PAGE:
Updated: Jan 7, 2019
Highly successful executives appreciate that networking, whatever their job, role or title, is an essential skill to have and a valuable use of their time. Paraphrasing from the classic book “Never Eat Alone” by Keith Ferrazzi:
“To achieve your goals, it matters less how smart you are or how much innate talent you’re born with. These things are important, but they mean little if you don’t understand one thing. You can’t get there alone. In fact, you can’t get very far at all.”
Networking is therefore an essential skill for effective leadership as the power of relationships can enable the busy executive to be more impactful and effective at motivating and influencing others.
In this insightful article, “Why Warmth Is the Underappreciated Trait Leaders Need”
The author, Loran Nordgren, highlights that “people are not accustomed to thinking about social interactions through a strategic lens” and “they worry about being manipulative or inauthentic or both”. The key statement for me is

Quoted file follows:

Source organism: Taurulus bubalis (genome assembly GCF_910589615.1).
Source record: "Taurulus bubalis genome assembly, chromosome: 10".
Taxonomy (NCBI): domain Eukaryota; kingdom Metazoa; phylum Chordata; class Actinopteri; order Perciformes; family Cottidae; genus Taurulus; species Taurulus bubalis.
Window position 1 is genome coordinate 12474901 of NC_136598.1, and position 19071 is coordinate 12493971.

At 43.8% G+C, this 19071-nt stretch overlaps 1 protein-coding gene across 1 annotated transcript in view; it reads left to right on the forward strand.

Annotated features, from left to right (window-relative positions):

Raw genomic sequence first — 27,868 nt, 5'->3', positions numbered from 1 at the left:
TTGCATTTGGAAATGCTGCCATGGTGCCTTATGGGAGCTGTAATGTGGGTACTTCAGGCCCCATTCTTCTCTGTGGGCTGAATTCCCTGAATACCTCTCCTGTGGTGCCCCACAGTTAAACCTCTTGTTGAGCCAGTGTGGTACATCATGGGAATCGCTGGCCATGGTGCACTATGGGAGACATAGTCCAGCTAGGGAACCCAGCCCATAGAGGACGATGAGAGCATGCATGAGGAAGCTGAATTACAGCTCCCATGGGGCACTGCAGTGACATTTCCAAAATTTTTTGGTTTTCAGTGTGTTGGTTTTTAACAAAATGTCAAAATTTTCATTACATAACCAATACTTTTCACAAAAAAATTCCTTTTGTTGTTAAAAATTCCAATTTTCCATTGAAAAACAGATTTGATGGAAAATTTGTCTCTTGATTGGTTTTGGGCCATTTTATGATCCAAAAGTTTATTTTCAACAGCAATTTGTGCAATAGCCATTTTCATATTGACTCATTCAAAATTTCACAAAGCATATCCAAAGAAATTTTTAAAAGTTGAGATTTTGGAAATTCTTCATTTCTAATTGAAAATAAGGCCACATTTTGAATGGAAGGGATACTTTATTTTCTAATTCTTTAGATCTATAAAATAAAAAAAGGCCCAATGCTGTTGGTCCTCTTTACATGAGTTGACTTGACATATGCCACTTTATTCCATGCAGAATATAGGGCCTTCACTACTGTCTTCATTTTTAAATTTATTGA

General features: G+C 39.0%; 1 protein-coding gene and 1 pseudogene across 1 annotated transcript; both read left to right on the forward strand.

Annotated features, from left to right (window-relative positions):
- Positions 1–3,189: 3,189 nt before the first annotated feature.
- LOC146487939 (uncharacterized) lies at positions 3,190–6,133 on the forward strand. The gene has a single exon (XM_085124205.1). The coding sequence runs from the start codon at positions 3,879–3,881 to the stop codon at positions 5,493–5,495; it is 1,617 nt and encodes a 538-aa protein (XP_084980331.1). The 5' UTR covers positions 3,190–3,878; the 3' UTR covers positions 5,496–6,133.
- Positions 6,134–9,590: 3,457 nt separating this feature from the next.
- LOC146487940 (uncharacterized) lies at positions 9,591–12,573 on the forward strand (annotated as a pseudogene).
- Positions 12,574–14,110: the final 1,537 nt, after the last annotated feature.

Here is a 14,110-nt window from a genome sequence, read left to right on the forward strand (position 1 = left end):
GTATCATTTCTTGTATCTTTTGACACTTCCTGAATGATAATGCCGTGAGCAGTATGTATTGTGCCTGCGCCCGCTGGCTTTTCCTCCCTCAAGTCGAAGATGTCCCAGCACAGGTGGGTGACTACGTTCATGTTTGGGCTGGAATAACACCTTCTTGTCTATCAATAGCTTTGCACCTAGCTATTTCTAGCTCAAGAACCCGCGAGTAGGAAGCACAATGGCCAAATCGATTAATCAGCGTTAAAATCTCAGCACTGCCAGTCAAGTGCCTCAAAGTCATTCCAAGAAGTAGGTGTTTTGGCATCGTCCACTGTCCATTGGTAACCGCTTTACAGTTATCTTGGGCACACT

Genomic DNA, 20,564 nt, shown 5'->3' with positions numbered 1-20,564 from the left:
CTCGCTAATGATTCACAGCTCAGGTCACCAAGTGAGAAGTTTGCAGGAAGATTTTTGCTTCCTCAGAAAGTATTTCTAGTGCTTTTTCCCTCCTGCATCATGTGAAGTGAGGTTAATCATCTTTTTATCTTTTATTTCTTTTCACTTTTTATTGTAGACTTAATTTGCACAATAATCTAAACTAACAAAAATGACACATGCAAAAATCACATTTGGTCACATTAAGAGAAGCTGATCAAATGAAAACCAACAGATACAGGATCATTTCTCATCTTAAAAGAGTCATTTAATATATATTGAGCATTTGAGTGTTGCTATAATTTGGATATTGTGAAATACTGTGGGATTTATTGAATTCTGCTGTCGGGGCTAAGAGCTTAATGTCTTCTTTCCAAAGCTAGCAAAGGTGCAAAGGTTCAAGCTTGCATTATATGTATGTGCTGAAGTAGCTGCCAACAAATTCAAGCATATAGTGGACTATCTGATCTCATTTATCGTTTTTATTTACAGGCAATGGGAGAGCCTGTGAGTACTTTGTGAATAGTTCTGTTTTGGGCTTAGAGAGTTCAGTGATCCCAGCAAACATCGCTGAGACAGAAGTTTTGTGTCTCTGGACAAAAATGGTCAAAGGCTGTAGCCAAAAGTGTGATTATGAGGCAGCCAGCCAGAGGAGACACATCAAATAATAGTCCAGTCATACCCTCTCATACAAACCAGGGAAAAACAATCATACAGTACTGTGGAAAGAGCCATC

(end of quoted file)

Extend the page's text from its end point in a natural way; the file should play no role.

"…get comfortable with building relationships strategically…think of it as an obligation rather than self-promotion."
I use a tool called the Relationship Action Plan (RAP) with some of my clients to help them identify the key relationships that they want to deepen in order to achieve a particular goal. Identifying a set of people, what you have in common, what you can do for them and what actions need to be taken in order to strengthen the relationship help to provide focus for busy executives.
I encourage my clients to start by thinking “how can I help this person?” rather than the more self serving “how can I gain from this relationship?”. By focusing on helping someone you naturally will build a more authentic and longer-term relationships that mutually benefits both parties. This mindset is key to being authentic and distinguishes genuine relationship-building from networking for networking sake.